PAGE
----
Thesis:The people whom God has not cast away are they who have not bowed the knee to Baal.
Introduction:In our study last time we zeroed in on how the "foreknowledge" of God prevents any notion that He has "cast away His people". The short form of that argument is found in Matthew 7:23 where Jesus says that the basis for rejection (casting away) is the declaration, "I never knew you." This would be impossible to say if He ever "knew" a person. Since Paul says that God has "known" His people "before the present" (the real meaning of 'foreknowledge'), it would be impossible for them to be cast away on the basis of the declaration, "I never knew you".
However, a problem persists for Paul's readers. It is all well and good to argue "theoretically" that God cannot cast away "His people" and to have an iron-clad argument. It is altogether another thing for an individual to take any comfort from the validity of the argument since it is "generic". What is "generically true" has no impact on a specific individual unless there is a way to make the "generic truth" specifically apply to that individual.
Clearly, Paul considered himself one of the "people of God" (this is the root of his claim in 11:1). How did he get to this confidence?
His answer would be that his experience aligned with the Scripture. Thus, this evening we are going to look into his "Scriptural" argument.
I. Paul's Appeal to "What the Scripture Says."
A. This is not the "bottom line", but it is a crucial element in arriving at that "bottom line".
1. Just because "the Scripture says" something does not mean that the hearer of its content will have any confidence in that content.
a. The Scripture says multiplied thousands of things.
b. People are often aware of the content of those things.
1) Paul does admit by the way he phrases his question that it is possible that the people are not aware: "Or do you not know...?"
2) But, even if there is a specific ignorance of a specific fact in the Scripture, most have more "knowledge" of what the Scriptures say than they practice.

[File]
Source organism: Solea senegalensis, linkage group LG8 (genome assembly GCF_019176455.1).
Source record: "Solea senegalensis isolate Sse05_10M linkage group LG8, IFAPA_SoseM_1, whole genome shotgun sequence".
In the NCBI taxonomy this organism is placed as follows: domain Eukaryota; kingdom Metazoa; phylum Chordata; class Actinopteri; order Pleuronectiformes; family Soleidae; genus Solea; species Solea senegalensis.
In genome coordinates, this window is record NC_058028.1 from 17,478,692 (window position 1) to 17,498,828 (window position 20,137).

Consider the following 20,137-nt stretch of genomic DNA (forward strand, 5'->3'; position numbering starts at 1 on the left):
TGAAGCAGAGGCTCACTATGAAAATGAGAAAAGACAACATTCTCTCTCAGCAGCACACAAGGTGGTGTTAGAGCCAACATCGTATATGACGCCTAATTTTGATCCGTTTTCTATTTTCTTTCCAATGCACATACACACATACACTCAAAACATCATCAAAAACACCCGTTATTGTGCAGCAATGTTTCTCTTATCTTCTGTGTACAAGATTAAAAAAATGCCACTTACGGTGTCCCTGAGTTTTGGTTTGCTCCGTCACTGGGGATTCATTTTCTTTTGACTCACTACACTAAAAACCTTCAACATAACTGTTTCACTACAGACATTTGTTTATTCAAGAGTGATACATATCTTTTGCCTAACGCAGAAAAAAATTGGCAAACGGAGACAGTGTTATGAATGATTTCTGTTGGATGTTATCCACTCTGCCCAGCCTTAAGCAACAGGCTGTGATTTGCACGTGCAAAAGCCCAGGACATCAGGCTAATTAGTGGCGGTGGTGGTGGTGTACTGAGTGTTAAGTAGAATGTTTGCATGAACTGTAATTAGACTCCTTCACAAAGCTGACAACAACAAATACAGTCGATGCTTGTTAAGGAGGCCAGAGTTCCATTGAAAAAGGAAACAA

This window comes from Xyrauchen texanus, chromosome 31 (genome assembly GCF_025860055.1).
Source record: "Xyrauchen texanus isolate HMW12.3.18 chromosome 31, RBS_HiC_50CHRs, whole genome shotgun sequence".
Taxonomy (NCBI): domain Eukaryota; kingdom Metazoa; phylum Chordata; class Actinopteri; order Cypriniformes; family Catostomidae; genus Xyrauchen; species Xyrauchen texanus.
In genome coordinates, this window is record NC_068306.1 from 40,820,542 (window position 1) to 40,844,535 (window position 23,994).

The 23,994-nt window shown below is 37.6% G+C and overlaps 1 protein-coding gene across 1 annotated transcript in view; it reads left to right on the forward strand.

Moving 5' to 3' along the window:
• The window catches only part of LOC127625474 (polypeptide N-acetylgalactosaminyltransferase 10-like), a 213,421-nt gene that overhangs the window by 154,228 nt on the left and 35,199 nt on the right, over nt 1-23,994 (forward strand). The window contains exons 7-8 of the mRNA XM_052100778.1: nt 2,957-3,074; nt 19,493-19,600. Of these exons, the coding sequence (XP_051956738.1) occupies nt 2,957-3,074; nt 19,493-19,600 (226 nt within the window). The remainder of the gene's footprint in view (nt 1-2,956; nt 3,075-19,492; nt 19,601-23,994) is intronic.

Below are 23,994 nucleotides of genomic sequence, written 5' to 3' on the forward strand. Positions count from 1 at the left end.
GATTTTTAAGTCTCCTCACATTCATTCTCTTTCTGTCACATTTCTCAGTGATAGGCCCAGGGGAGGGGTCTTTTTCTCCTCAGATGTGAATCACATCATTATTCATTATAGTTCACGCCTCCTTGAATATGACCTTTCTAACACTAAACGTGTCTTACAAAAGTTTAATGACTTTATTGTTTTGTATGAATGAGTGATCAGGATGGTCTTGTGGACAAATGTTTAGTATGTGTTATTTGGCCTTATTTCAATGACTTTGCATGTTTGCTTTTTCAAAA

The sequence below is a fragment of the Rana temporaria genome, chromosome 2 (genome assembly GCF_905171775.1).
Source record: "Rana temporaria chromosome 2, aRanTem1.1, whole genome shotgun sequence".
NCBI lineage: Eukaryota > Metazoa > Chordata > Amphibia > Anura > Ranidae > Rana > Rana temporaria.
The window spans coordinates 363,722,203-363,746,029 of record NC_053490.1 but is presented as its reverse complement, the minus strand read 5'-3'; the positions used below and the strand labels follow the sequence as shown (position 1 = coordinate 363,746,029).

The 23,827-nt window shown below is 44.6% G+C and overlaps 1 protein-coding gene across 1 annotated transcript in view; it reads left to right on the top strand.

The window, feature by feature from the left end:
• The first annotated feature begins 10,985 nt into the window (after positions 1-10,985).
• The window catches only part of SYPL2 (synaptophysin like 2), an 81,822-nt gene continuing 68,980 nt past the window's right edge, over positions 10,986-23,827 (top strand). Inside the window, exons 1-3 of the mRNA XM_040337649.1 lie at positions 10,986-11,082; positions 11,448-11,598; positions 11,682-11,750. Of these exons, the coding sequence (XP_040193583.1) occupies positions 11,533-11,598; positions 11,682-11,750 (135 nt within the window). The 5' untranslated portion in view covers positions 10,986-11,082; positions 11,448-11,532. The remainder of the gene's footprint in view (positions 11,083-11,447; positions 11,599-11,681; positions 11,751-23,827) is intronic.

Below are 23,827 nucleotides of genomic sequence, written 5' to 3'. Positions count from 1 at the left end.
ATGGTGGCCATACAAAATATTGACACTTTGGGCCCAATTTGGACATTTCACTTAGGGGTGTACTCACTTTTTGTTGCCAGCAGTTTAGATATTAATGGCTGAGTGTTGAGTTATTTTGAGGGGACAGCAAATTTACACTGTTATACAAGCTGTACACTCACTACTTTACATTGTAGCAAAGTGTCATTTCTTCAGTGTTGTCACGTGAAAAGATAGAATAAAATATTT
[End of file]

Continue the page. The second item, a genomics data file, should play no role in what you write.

c. And people are notorious hypocrites.
2. We know that the persuasion of a biblical truth comes from the Spirit.
3. But we also know that the persuasion can be, and is, very often resisted because of the price that is involved.
4. However, the Spirit typically uses the Scripture to exercise His ministry of persuasion.
a. Paul would not have appealed to the Scripture if it were simply an addendum to the work of the Spirit.
b. Paul depended upon the Spirit to use his reference to the Scripture to do His work.
c. He clearly desired that his readers would not only see his argument from the Scripture, but would "believe" it.
B. He intended to "box" his readers in by giving them no "out".
1. People can easily reject what is claimed to be "of the Spirit" when there is no evidence that it is.
a. They often do not because they like what they are being told is "of the Spirit".
b. But, if they do not like what they are hearing, or if what they are hearing seems too good to be true, they often do.
2. Thus, what the Spirit really wants is typically located in Scripture.
II. Paul's Use of the Elijah Event.
A. He found in the records regarding Elijah an example of a man who was foundering on the appearance of divine failure: this was how Paul saw his readers.
B. He used "Elijah" because he was so "above" the norm for "believers".
1. He was a "prophet".
a. As such, he was supposed to have had an inside track on God's thinking.
b. As such, he was supposed to be "aware" of the true nature of what was going on.
2. He was capable of using significant miraculous powers.
a. This implied a high level of harmony with God's way of doing things.
b. This implied that his doing of "out-of-the-norm" things did not muck up the Plan of God.
C. He used Elijah because he was wrong and needed to be corrected.
1. He was not wrong about his "accusations".
a. "Israel" had killed many of His prophets.
b. "Israel" had destroyed His altar.
c. "Israel" was out to kill his soul.
2. He was wrong about his sense that God was seriously failing.
a. He knew about the "Israel within Israel" concept.
b. He knew about God's promises to the fathers.
c. He thought he knew that he was the only one left, perhaps in the Exodus 32:9-13 sense.
3. He needed to be corrected, so God corrected him.
III. Paul's Use of the Correction.
A. The issue of the text is God's faithfulness to "His people".
B. The issue of "His people" is further explained.
1. They are the "foreknown" in the earlier statement.
2. In this statement they are "the reserved by God".
3. In this statement they are "they who have not bowed the knee to Baal."
a. This is the most helpful part because it moves us out of the "private thinking and acting of God".
b. This is the element that is discernible in the world men inhabit.
c. This is also the "telling trait" of those God calls "His reserved-unto-Myself people".